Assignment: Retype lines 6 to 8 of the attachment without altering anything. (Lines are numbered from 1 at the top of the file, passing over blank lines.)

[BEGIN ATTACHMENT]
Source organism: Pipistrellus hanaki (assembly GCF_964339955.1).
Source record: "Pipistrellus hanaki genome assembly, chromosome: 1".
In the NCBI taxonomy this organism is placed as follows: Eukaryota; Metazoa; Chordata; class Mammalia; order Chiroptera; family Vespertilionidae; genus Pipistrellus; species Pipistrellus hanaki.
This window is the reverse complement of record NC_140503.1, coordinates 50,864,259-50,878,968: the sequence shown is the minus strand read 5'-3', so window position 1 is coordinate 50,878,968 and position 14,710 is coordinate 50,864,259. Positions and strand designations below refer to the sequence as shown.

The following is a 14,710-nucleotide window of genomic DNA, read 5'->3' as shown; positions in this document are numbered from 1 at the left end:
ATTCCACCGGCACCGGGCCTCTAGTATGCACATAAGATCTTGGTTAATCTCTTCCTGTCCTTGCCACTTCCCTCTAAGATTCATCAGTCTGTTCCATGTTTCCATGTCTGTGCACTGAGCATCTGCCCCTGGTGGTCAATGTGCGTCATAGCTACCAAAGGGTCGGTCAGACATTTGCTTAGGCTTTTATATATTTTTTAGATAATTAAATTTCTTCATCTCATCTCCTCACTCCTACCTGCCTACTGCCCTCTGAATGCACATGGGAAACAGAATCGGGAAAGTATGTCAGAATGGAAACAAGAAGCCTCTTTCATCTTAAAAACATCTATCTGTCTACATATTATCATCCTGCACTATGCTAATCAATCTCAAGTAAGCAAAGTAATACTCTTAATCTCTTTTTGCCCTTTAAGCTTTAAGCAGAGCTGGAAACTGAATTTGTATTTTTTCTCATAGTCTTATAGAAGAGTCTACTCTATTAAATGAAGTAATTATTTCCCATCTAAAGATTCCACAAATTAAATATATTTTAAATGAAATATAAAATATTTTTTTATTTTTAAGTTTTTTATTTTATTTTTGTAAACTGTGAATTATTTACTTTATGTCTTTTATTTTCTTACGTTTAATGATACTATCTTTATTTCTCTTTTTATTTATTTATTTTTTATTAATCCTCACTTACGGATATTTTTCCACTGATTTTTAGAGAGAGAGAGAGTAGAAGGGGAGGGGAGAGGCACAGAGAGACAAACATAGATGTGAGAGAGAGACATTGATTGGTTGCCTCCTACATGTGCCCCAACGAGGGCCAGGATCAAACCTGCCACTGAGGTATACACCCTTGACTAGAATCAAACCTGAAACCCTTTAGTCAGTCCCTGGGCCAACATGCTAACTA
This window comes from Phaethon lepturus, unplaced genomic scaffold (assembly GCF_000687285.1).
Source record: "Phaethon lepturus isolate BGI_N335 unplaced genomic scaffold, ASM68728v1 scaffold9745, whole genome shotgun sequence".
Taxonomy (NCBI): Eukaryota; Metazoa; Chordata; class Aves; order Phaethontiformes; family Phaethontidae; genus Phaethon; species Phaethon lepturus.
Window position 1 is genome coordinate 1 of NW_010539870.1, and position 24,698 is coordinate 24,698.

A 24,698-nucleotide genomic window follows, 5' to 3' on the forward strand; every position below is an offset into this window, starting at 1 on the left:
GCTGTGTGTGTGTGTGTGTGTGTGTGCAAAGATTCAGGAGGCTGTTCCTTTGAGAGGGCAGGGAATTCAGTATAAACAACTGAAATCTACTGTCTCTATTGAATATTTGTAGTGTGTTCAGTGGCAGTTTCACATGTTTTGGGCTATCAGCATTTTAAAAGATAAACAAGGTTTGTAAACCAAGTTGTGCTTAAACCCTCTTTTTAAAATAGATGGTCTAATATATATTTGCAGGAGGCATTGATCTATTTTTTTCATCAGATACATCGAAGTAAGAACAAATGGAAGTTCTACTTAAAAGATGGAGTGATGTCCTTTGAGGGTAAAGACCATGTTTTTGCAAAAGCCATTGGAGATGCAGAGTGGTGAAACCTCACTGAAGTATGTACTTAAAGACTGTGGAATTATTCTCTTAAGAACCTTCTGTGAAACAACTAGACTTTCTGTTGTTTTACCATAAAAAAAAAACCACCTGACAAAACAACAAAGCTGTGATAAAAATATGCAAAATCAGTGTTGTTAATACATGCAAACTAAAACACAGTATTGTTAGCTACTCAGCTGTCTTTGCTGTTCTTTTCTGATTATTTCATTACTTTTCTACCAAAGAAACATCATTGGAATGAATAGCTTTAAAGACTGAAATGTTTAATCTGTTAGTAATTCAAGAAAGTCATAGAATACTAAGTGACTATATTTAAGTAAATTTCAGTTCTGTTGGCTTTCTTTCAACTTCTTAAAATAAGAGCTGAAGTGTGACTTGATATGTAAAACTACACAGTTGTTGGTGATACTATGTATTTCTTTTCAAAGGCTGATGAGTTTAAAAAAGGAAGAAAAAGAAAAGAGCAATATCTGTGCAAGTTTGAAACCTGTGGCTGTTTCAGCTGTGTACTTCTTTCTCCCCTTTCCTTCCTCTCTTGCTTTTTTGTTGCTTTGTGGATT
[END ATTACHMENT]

ATTCCACCGGCACCGGGCCTCTAGTATGCACATAAGATCTTGGTTAATCTCTTCCTGTCCTTGCCACTTCCCTCTAAGATTCATCAGTCTGTTCCATGTTTCCATGTCTGTGCACTGAGCATCTGCCCCTGGTGGTCAATGTGCGTCATAGCTACCAAAGGGTCGGTCAGACATTTGCTTAGGCTTTTATATATTTTTTAGATAATTAAATTTCTTCATCTCATCTCCTCACTCCTACCTGCCTACTGCCCTCTGAATGCACATGGGAAACAGAATCGGGAAAGTATGTCAGAATGGAAACAAGAAGCCTCTTTCATCTTAAAAACATCTATCTGTCTACATATTATCATCCTGCACTATGCTAATCAATCTCAAGTAAGCAAAGTAATACTCTTAATCTCTTTTTGCCCTTTAAGCTTTAAGCAGAGCTGGAAACTGAATTTGTATTTTTTCTCATAGTCTTATAGAAGAGTCTACTCTATTAAATGAAGTAATTATTTCCCATCTAAAGATTCCACAAATTAAATATATTTTAAATGAAATATAAAATATTTTTTTATTTTTAAGTTTTTTATTTTATTTTTGTAAACTGTGAATTATTTACTTTATGTCTTTTATTTTCTTACGTTTAATGATACTATCTTTATTTCTCTTTTTATTTATTTATTTTTTATTAATCCTCACTTACGGATATTTTTCCACTGATTTTTAGAGAGAGAGAGAGTAGAAGGGGAGGGGAGAGGCACAGAGAGACAAACATAGATGTGAGAGAGAGACATTGATTGGTTGCCTCCTACATGTGCCCCAACGAGGGCCAGGATCAAACCTGCCACTGAGGTATACACCCTTGACTAGAATCAAACCTGAAACCCTTTAGTCAGTCCCTGGGCCAACATGCTAACTA
This window comes from Phaethon lepturus, unplaced genomic scaffold (assembly GCF_000687285.1).
Source record: "Phaethon lepturus isolate BGI_N335 unplaced genomic scaffold, ASM68728v1 scaffold9745, whole genome shotgun sequence".